waiting for the sun to rise in Bagan, atop a templeBut if we do not speak according to God’s word, there will be no light of dawn.

Attention to God’s word is necessary because it is our only authoritative communication from God – by his Scripture, God speaks to us and tells us of himself and his plan for the world, of our dire situation, of his Son’s saving work and future universal reign. And by God’s word, God works – his transforming powerful word does not return empty but accomplishes his mission of uniting all things under Christ.

God’s word is sufficient as the means by which we can have knowledge about salvation and knowledge about how to live godly lives. One shouldn’t admire the occurrence of random doubtful dreams and prophecies, but rather praise God for the miraculous ability of Christians to now live lives pleasing to God, putting to death our sins.

And God’s word is clear. God has not left his word to modern intellectuals; he gave his word to people in many places and many times – they were kings and court officials, and also peasants and fishermen, and the uneducated and the orphans, and he expected that they would understand and obey. But we do have to do the hard work of understanding it, just as we would a textbook or a legal document. And the Bible is far more important!

goatherds in Bagan, MyanmarPerhaps this heartache is for hungry goats without a goatherd who will beat the trees of leaves and feed and nourish them. Yet, I take heart that God is the ultimate provider, and will be praying for these dear brothers and for Myanmar for quite some time to come it seems.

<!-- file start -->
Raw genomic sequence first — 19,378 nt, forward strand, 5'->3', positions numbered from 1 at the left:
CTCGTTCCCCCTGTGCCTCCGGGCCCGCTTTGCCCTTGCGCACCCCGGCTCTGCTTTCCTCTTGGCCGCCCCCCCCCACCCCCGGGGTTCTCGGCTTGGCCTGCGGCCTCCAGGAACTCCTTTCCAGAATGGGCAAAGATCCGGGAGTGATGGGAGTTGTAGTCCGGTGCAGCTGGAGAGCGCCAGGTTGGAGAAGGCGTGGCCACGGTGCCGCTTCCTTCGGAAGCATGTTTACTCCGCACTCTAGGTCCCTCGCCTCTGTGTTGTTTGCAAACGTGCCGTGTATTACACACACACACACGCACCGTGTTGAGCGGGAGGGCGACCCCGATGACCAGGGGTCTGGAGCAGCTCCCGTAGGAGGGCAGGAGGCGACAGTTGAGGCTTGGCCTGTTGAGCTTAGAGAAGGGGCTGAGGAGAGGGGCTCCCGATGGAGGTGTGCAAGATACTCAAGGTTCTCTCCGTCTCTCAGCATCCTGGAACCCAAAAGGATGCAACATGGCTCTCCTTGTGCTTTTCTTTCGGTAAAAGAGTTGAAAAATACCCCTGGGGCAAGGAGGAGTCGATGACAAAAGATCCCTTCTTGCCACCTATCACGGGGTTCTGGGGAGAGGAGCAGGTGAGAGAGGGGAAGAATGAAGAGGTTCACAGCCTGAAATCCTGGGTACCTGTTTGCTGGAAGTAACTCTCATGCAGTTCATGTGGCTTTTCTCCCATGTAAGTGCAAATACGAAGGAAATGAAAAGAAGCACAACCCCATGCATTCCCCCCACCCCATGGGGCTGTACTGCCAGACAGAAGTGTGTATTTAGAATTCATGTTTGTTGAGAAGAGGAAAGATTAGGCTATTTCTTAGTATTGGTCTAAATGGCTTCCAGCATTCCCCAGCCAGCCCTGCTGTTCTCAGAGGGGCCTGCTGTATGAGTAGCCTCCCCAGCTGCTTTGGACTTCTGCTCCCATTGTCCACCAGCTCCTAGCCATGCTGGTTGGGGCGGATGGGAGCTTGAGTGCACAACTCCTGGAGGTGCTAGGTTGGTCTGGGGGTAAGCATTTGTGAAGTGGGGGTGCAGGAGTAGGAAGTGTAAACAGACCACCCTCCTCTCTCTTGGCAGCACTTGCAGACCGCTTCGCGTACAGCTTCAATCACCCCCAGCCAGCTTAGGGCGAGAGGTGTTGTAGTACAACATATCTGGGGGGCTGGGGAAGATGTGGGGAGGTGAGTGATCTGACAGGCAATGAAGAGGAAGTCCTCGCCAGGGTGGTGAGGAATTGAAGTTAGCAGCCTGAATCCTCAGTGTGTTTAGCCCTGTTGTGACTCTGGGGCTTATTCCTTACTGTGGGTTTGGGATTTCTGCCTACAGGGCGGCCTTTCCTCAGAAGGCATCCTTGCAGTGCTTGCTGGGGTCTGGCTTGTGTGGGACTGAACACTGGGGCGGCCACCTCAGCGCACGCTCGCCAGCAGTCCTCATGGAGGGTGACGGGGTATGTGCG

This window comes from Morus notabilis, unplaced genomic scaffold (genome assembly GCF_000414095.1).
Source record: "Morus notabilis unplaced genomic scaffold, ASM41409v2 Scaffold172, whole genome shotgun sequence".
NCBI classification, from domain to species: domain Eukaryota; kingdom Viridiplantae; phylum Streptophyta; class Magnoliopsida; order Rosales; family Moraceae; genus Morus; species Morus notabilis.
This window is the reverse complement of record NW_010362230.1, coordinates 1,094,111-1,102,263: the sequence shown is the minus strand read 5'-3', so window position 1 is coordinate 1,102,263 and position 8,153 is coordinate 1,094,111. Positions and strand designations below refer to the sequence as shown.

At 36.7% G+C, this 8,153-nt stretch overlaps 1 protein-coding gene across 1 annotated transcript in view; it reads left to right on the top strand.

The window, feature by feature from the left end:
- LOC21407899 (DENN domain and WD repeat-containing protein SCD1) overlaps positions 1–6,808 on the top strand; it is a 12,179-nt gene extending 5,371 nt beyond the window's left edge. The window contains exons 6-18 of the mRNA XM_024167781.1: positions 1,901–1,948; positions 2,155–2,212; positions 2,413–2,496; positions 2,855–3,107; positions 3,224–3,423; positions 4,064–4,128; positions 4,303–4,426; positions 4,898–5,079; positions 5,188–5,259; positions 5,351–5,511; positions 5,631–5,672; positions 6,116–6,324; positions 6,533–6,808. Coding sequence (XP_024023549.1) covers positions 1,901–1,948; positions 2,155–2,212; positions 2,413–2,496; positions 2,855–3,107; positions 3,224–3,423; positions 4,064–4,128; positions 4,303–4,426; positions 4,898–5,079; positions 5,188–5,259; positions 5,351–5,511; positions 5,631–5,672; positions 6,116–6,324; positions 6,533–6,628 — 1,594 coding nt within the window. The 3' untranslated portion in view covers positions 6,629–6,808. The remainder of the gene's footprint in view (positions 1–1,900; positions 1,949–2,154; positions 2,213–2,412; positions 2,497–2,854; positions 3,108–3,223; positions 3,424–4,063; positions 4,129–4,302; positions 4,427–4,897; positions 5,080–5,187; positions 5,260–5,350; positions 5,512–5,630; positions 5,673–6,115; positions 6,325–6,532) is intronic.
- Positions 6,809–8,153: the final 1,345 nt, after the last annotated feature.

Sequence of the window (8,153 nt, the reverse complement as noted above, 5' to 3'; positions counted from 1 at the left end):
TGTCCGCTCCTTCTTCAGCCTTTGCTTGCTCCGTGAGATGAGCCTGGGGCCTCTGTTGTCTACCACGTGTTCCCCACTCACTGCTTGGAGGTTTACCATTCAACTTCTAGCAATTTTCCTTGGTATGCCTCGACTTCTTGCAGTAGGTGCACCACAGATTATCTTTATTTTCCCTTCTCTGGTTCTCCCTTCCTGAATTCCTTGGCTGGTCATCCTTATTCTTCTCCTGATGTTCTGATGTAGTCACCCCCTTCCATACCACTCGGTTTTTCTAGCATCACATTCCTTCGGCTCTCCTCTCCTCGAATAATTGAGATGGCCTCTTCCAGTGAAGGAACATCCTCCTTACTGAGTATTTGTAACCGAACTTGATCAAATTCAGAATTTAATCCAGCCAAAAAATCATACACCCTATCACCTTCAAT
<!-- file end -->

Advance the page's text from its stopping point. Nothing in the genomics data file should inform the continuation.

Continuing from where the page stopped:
Flight from Singapore to Yangon: Jetstar Asia (S$230)
Train from Yangon to Bagan, and Bagan to Yangon: purchase at the station – second class (6,000 kyat), sleeper (14,000 kyat)

Killiney Kopitiam and Existential Pedagogy

When we lived on Grange Road, Killiney Kopitiam (67 Killiney Road, Singapore) was my breakfast haunt on Saturday mornings. It was best to go alone, or with someone who didn’t want much chat, score a seat outside, next to the road, and read the Saturday Business Times between mouthfuls of lemak curry chicken and roti prata, finished off with slices of kaya toast. A good time too for thinking.
Killiney Kopitiam, Killiney Road

Am still brooding over pedagogical methods for teaching people to read their Bibles.

Was looking today specifically at the sort of instructional design that emerges from idealism, phenomenology, and existentialism. Might have misunderstood stuff, but here goes anyway:

Idealism is an ontological concept that says that reality consists only of minds. The physical world is only an illusion, a product of minds.

Phenomenology (closely linked with Edmund Husserl) is the epistemological concept that says therefore that all we know is our subjective reality. It is meaningless to seek out an objective reality. Our perceptions and internal experience are all that matter. As Albert Camus put it: